• FIG. 10 illustrates the secure boot process of this embodiment. This secure boot process includes operation to verify that the Optional Component Control structure (208) is valid. The processing happens after the verification of the Next Component table and the Map label to certificate table as described in the referenced patent application. First, (1000) the public part of the secret key for verifying the signature on the Optional Component Control structure (208) is retrieved. (1002) If the key is not found, then (1004) an error has occurred and appropriate action is taken. In a preferred implementation, this will trigger recreation of a default Optional Component Control structure (208) as illustrated in FIG. 6. If the key is present, next (1006) the Optional Component Control structure (208) is requested. (1008) If it does not exist, then (1004) an error has occurred and appropriate action is taken. Now, (1010) the counterRIMProtect monotonic counter value is retrieved, and (1012) the Optional Component Control structure (208) is verified. This includes both checking that the calculated signature matches the stored signature, to detect tampering, and that the stored RIMProtectValue (502) is greater than or equal to the recalled monotonic counter value. (1014) If this fails, then (1004) an error has occurred and appropriate action is taken. (1014) If it succeeds, the Optional Component Control structure (208) is valid and (1016) the secure boot process can continue as described in the referenced patent.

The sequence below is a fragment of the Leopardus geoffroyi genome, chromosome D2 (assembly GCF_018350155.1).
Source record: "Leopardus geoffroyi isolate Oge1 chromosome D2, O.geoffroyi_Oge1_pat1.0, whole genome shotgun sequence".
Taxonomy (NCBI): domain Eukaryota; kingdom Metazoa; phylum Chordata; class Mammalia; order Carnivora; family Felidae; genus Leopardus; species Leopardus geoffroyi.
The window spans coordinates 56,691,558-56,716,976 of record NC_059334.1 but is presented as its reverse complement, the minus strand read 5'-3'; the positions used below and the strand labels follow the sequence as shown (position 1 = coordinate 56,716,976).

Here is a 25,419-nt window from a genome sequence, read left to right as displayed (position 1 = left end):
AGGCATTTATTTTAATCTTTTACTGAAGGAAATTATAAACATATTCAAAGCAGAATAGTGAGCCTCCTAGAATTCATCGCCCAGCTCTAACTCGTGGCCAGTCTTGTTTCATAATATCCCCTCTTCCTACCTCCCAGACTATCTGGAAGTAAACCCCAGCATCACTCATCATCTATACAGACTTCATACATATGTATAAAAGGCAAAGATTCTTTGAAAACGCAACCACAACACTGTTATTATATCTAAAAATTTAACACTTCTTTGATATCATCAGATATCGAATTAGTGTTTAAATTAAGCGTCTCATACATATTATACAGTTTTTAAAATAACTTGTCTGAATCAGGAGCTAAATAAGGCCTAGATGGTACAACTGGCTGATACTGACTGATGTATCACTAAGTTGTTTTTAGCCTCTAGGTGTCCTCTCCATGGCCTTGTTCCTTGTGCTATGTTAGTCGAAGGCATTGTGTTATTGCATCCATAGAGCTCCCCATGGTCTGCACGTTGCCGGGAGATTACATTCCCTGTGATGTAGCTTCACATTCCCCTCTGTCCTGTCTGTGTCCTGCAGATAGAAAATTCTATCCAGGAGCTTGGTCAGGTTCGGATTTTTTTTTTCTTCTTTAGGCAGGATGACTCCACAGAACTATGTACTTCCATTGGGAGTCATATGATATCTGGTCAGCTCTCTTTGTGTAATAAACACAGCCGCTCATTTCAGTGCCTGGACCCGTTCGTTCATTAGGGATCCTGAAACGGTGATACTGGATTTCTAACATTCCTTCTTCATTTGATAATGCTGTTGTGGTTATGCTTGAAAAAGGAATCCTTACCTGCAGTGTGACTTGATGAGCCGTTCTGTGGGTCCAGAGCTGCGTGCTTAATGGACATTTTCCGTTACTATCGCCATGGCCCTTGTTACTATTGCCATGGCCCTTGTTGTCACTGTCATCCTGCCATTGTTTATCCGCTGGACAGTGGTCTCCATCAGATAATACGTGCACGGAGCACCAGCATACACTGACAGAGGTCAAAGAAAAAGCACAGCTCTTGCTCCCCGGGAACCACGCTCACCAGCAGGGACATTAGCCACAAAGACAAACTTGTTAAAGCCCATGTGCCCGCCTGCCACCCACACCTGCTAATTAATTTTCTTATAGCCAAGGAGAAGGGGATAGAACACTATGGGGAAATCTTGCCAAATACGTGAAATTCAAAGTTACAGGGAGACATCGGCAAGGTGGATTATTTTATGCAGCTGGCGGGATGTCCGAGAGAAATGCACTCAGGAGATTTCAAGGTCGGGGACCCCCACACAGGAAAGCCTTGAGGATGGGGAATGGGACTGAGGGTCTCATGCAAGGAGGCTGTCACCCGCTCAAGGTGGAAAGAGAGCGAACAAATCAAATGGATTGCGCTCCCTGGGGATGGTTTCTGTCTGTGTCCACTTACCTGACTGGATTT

• To illustrate how the use of a counter within the Optional Component Control structure (208) consider the case where the current counterRIMProtect monotonic counter has incremented to 4. This value of 4 will also be stored in the RIMProtectValue field (502) of the Optional Component Control structure (208) and signed with the secret key. Now, if an attacker saves the structure and disables all optional components through the processes described within FIG. 9, the counterRIMProtect monotonic counter will be incremented to 5 and a value of 5 will also be stored in the RIMProtectValue field (502) of the Optional Component Control structure (208) and signed with the secret key. However, if the user copies back the old Optional Component Control structure (208) with a RIMProtectValue (502) of 4 to try to use disabled components, then reboots the device, the checks illustrated in FIG. 10 will detect this. (1012) Verification of the Optional Component Control structure (208) includes comparing the stored RIMProtectValue (502) of 4 with the counterRIMProtect value of 5, so as the stored value is lower, (1014) verification fails, and (1004) an error is generated.
  • As described above, FIG. 5 to FIG. 10 illustrate a preferred embodiment where the Optional Component Control structure (208) contains a RIMProtectValue (502) and a Cryptographic signature (512). However, another preferred embodiment for maintaining the enabled or disabled status of the optional components is described below.